The Head, Department of Pathology, School of Medical Sciences of the College of Health and Allied Sciences (CoHAS), University of Cape Coast, Dr. Kafui P. Akakpo has stated that the quest to find the truth has always underpinned autopsy practice.
“The quest to find the truth has always driven autopsy practice and will continue to be the reason for autopsy”.
Speaking at a Public Lecture at the University, under the topic “Autopsy Practice in Ghana, the Past, Present and Future” the pathologists indicated that the introduction of autopsy practice into medicine has opened the door for understanding of disease process. “Hitherto, physicians spent years taking notes by externally examining patients without understanding the changes that occurred in the body organs as a result of the effect of diseases in these various organs”.
According to Dr. Akakpo, autopsy has also been an integral part of law and has been of immense value in the investigation of both natural and unnatural deaths. For this reason, a lot of autopsies, which include both clinical or academic and medico-legal autopsies, are done each year in this country. In the Cape Coast Teaching Hospital for example, 250 autopsies are carried out each year with 87% of that been medico-legal as well as 52% of these deaths being young adults, he stated.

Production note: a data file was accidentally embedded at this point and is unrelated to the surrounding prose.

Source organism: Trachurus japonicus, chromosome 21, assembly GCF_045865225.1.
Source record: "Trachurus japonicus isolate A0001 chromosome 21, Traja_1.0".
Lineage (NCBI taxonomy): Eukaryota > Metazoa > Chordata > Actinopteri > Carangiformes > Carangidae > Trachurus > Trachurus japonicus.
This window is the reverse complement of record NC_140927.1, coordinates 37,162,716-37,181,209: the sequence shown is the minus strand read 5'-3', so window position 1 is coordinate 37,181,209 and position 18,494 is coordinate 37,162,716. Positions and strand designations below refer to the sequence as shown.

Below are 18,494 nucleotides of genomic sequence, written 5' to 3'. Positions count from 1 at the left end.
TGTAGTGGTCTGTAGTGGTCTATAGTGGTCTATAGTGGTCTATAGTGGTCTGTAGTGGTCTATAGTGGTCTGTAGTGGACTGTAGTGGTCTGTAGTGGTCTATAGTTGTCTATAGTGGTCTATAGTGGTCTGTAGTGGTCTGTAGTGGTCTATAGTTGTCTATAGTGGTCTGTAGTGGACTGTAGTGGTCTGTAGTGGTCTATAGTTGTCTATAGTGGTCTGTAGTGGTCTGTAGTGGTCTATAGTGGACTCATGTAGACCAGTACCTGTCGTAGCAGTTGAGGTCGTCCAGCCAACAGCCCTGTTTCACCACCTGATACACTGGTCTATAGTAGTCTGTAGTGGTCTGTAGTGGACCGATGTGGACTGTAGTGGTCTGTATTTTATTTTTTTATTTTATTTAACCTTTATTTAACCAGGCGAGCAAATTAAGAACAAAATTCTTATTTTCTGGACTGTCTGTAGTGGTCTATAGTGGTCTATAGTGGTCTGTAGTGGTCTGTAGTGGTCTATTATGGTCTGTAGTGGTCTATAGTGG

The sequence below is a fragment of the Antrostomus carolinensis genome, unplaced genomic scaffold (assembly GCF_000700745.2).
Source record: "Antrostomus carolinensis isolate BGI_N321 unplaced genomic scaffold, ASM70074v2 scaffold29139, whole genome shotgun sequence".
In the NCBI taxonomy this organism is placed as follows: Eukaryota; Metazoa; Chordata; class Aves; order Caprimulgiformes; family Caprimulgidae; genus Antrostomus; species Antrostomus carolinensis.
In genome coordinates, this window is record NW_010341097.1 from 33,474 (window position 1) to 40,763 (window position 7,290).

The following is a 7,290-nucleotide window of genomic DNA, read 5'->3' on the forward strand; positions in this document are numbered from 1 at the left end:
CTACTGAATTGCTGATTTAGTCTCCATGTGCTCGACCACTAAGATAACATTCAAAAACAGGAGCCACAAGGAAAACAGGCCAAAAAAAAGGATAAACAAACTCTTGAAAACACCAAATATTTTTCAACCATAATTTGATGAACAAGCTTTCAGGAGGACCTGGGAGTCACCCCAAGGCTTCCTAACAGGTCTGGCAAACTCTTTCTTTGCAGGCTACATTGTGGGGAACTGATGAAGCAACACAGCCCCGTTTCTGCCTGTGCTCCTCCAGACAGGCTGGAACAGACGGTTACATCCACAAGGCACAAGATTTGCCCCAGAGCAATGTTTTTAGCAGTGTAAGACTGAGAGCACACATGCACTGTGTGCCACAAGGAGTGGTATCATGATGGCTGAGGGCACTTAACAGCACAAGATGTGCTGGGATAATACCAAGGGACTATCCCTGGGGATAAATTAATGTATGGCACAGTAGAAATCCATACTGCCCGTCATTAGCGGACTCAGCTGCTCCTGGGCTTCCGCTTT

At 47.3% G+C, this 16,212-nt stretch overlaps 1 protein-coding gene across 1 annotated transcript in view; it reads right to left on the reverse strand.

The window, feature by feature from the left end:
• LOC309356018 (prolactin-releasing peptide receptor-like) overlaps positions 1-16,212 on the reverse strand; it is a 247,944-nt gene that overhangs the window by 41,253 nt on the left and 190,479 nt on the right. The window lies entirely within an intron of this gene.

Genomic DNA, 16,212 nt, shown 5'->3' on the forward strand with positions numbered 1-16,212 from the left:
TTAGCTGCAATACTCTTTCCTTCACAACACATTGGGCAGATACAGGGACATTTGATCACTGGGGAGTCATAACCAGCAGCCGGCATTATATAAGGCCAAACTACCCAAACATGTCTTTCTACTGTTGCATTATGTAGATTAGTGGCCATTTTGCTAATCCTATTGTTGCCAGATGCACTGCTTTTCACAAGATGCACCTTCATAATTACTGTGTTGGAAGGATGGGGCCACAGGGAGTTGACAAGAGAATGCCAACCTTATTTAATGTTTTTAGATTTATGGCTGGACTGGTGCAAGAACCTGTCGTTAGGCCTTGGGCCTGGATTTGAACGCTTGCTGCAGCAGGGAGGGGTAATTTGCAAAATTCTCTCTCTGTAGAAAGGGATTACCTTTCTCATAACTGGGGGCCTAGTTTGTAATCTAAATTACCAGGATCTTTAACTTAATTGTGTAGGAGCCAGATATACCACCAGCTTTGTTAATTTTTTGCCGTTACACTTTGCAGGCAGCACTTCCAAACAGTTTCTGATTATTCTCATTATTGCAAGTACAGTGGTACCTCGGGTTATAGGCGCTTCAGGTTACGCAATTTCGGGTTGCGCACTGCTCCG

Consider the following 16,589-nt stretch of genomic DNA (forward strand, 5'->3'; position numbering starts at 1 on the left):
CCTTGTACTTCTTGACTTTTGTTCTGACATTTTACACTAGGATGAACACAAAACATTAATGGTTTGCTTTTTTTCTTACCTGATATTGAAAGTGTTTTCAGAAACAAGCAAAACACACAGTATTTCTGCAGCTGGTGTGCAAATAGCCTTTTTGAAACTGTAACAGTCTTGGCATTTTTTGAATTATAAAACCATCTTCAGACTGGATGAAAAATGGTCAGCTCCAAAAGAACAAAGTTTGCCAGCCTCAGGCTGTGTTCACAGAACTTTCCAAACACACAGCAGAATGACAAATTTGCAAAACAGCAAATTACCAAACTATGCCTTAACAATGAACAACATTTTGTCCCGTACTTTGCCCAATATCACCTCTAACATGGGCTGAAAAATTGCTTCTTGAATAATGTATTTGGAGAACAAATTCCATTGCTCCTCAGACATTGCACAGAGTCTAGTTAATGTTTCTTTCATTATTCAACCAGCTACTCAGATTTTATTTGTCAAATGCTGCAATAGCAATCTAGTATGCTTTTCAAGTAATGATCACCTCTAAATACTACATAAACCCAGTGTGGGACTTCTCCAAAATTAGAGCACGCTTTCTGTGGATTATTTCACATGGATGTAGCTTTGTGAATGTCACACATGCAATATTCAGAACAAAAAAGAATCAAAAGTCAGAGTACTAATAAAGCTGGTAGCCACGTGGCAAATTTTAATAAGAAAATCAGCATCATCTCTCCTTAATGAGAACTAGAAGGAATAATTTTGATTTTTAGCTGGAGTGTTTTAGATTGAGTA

Dr. Akakpo’s lecture explored the history of autopsy practice the world-over, looked at relationship between autopsy practice and religion, the laws that govern autopsy practice in Ghana and the key players involved in the entreprise. He said it was important to use people who have died to study diseases to serve as basis for predicting what will happen in the future by way of diseases and deaths.
The lecturer therefore urged the general public to report all unnatural deaths to the police for investigations to be carried out “since autopsy answers the final question why did life pass from a specific human being. It is to establish the cause and manner of death of an identified deceased which goes to benefit the relations, physician and society”.
The Consultant Pathologist, recommended that in order to improve the practice of autopsy, measures must be taken to establish a dedicated forensic service, fashioning out of practice guide and a review of the existing law guiding the practice since it has become “too old”.